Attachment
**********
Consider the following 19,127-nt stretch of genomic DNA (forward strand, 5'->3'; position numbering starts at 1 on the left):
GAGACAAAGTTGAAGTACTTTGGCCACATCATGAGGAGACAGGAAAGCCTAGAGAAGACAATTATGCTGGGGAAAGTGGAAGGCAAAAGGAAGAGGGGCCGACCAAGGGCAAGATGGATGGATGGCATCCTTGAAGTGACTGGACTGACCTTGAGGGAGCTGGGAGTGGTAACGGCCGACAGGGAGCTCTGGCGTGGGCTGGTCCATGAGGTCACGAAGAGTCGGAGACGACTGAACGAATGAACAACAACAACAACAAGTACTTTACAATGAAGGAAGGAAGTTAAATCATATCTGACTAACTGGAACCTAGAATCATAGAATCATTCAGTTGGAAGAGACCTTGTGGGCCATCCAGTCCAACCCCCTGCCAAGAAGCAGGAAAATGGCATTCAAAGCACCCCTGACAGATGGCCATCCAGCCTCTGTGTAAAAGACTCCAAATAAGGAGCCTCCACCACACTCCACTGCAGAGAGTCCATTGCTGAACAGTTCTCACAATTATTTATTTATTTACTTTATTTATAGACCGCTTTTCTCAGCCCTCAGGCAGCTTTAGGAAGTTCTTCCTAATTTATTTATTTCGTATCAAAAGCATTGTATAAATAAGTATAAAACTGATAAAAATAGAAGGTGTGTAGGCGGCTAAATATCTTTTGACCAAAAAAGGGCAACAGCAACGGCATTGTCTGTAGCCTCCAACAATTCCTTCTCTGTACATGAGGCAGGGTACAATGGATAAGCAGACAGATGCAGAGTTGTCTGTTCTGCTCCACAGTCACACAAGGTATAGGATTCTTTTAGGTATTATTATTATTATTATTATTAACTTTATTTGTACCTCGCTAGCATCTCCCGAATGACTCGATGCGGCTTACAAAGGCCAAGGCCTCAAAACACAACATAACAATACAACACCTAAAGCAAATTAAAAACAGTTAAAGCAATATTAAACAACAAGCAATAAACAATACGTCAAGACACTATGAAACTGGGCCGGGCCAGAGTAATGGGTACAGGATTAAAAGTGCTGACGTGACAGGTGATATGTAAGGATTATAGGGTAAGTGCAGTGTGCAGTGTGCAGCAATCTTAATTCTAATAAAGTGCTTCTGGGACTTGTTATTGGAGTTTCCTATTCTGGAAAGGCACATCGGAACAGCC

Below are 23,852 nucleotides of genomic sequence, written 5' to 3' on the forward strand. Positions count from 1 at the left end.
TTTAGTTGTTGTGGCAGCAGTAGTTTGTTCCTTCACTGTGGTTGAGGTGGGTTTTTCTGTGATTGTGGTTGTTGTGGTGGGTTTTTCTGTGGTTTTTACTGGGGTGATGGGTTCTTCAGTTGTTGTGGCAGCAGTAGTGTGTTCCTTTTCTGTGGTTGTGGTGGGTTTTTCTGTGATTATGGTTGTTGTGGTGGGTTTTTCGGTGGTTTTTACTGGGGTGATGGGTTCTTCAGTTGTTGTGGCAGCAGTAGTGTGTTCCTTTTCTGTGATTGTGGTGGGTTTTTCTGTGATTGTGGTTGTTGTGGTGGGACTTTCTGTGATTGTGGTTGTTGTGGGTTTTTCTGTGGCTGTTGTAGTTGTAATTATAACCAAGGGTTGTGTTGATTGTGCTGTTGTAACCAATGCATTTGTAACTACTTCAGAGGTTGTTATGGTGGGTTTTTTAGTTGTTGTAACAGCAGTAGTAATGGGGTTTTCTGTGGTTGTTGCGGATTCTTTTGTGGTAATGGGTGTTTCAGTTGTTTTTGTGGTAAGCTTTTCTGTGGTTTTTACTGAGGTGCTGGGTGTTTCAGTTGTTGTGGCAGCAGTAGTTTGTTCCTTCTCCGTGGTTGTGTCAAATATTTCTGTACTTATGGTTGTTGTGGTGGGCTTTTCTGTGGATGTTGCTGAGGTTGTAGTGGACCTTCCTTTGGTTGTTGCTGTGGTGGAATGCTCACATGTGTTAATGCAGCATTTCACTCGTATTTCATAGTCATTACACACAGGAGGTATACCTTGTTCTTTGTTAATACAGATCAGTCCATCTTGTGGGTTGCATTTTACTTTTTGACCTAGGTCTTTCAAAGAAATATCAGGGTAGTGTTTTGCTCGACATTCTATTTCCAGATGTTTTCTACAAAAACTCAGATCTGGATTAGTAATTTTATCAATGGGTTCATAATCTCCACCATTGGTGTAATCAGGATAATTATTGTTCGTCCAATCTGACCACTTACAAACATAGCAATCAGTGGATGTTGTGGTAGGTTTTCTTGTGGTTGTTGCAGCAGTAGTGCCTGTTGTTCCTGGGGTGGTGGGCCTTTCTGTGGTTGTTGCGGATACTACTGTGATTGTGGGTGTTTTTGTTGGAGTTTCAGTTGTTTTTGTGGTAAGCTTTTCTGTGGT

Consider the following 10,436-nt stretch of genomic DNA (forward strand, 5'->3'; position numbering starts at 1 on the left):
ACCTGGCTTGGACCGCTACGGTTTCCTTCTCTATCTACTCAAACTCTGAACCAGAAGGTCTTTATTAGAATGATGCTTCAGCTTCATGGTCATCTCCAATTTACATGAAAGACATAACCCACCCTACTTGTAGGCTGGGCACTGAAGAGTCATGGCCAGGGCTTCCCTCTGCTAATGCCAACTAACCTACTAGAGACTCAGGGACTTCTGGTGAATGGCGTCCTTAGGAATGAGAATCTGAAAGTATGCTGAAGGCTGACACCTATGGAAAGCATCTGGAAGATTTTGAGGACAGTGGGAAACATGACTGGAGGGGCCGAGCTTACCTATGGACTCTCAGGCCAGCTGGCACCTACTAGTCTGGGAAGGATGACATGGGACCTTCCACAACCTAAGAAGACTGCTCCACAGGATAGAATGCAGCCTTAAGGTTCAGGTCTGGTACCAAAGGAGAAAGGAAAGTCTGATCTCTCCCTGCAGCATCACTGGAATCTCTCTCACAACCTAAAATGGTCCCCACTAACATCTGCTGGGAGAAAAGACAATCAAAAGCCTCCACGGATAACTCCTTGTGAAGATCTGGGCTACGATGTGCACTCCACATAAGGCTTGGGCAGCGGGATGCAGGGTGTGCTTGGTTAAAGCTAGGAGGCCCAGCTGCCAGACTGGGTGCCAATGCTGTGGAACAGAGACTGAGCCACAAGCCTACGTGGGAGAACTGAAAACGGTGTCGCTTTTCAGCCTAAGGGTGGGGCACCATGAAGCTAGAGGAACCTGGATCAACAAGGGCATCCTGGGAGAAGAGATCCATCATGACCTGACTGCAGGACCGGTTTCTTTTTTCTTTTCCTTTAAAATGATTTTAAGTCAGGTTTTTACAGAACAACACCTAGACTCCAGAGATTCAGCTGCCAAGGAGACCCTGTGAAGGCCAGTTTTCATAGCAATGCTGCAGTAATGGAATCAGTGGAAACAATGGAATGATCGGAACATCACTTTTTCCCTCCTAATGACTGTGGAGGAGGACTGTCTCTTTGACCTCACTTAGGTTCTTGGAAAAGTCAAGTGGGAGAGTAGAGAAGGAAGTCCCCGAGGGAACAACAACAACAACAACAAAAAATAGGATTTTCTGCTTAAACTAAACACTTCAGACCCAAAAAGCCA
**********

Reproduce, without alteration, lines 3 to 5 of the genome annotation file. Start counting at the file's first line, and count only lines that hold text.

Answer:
Below are 23,852 nucleotides of genomic sequence, written 5' to 3' on the forward strand. Positions count from 1 at the left end.
TTTAGTTGTTGTGGCAGCAGTAGTTTGTTCCTTCACTGTGGTTGAGGTGGGTTTTTCTGTGATTGTGGTTGTTGTGGTGGGTTTTTCTGTGGTTTTTACTGGGGTGATGGGTTCTTCAGTTGTTGTGGCAGCAGTAGTGTGTTCCTTTTCTGTGGTTGTGGTGGGTTTTTCTGTGATTATGGTTGTTGTGGTGGGTTTTTCGGTGGTTTTTACTGGGGTGATGGGTTCTTCAGTTGTTGTGGCAGCAGTAGTGTGTTCCTTTTCTGTGATTGTGGTGGGTTTTTCTGTGATTGTGGTTGTTGTGGTGGGACTTTCTGTGATTGTGGTTGTTGTGGGTTTTTCTGTGGCTGTTGTAGTTGTAATTATAACCAAGGGTTGTGTTGATTGTGCTGTTGTAACCAATGCATTTGTAACTACTTCAGAGGTTGTTATGGTGGGTTTTTTAGTTGTTGTAACAGCAGTAGTAATGGGGTTTTCTGTGGTTGTTGCGGATTCTTTTGTGGTAATGGGTGTTTCAGTTGTTTTTGTGGTAAGCTTTTCTGTGGTTTTTACTGAGGTGCTGGGTGTTTCAGTTGTTGTGGCAGCAGTAGTTTGTTCCTTCTCCGTGGTTGTGTCAAATATTTCTGTACTTATGGTTGTTGTGGTGGGCTTTTCTGTGGATGTTGCTGAGGTTGTAGTGGACCTTCCTTTGGTTGTTGCTGTGGTGGAATGCTCACATGTGTTAATGCAGCATTTCACTCGTATTTCATAGTCATTACACACAGGAGGTATACCTTGTTCTTTGTTAATACAGATCAGTCCATCTTGTGGGTTGCATTTTACTTTTTGACCTAGGTCTTTCAAAGAAATATCAGGGTAGTGTTTTGCTCGACATTCTATTTCCAGATGTTTTCTACAAAAACTCAGATCTGGATTAGTAATTTTATCAATGGGTTCATAATCTCCACCATTGGTGTAATCAGGATAATTATTGTTCGTCCAATCTGACCACTTACAAACATAGCAATCAGTGGATGTTGTGGTAGGTTTTCTTGTGGTTGTTGCAGCAGTAGTGCCTGTTGTTCCTGGGGTGGTGGGCCTTTCTGTGGTTGTTGCGGATACTACTGTGATTGTGGGTGTTTTTGTTGGAGTTTCAGTTGTTTTTGTGGTAAGCTTTTCTGTGGT

Consider the following 10,436-nt stretch of genomic DNA (forward strand, 5'->3'; position numbering starts at 1 on the left):